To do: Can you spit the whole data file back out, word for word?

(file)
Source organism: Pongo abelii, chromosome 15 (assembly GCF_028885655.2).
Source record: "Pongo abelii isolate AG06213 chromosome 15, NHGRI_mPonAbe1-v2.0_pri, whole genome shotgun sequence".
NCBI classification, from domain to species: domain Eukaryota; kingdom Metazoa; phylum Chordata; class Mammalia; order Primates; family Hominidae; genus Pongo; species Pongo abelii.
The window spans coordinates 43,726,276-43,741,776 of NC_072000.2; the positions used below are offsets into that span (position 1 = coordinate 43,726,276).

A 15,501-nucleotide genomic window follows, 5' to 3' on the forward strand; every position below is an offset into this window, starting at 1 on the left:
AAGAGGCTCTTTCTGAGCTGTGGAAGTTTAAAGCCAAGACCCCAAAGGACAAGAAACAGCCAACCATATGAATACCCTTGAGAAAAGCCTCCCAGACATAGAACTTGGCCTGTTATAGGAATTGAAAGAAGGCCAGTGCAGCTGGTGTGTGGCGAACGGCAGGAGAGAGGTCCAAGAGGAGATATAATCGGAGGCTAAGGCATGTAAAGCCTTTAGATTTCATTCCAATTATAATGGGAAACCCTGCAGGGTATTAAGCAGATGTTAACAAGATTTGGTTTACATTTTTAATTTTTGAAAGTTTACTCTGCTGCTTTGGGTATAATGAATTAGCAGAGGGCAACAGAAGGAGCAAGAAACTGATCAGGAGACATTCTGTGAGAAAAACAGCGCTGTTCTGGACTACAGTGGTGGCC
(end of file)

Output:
Source organism: Pongo abelii, chromosome 15 (assembly GCF_028885655.2).
Source record: "Pongo abelii isolate AG06213 chromosome 15, NHGRI_mPonAbe1-v2.0_pri, whole genome shotgun sequence".
NCBI classification, from domain to species: domain Eukaryota; kingdom Metazoa; phylum Chordata; class Mammalia; order Primates; family Hominidae; genus Pongo; species Pongo abelii.
The window spans coordinates 43,726,276-43,741,776 of NC_072000.2; the positions used below are offsets into that span (position 1 = coordinate 43,726,276).

A 15,501-nucleotide genomic window follows, 5' to 3' on the forward strand; every position below is an offset into this window, starting at 1 on the left:
AAGAGGCTCTTTCTGAGCTGTGGAAGTTTAAAGCCAAGACCCCAAAGGACAAGAAACAGCCAACCATATGAATACCCTTGAGAAAAGCCTCCCAGACATAGAACTTGGCCTGTTATAGGAATTGAAAGAAGGCCAGTGCAGCTGGTGTGTGGCGAACGGCAGGAGAGAGGTCCAAGAGGAGATATAATCGGAGGCTAAGGCATGTAAAGCCTTTAGATTTCATTCCAATTATAATGGGAAACCCTGCAGGGTATTAAGCAGATGTTAACAAGATTTGGTTTACATTTTTAATTTTTGAAAGTTTACTCTGCTGCTTTGGGTATAATGAATTAGCAGAGGGCAACAGAAGGAGCAAGAAACTGATCAGGAGACATTCTGTGAGAAAAACAGCGCTGTTCTGGACTACAGTGGTGGCC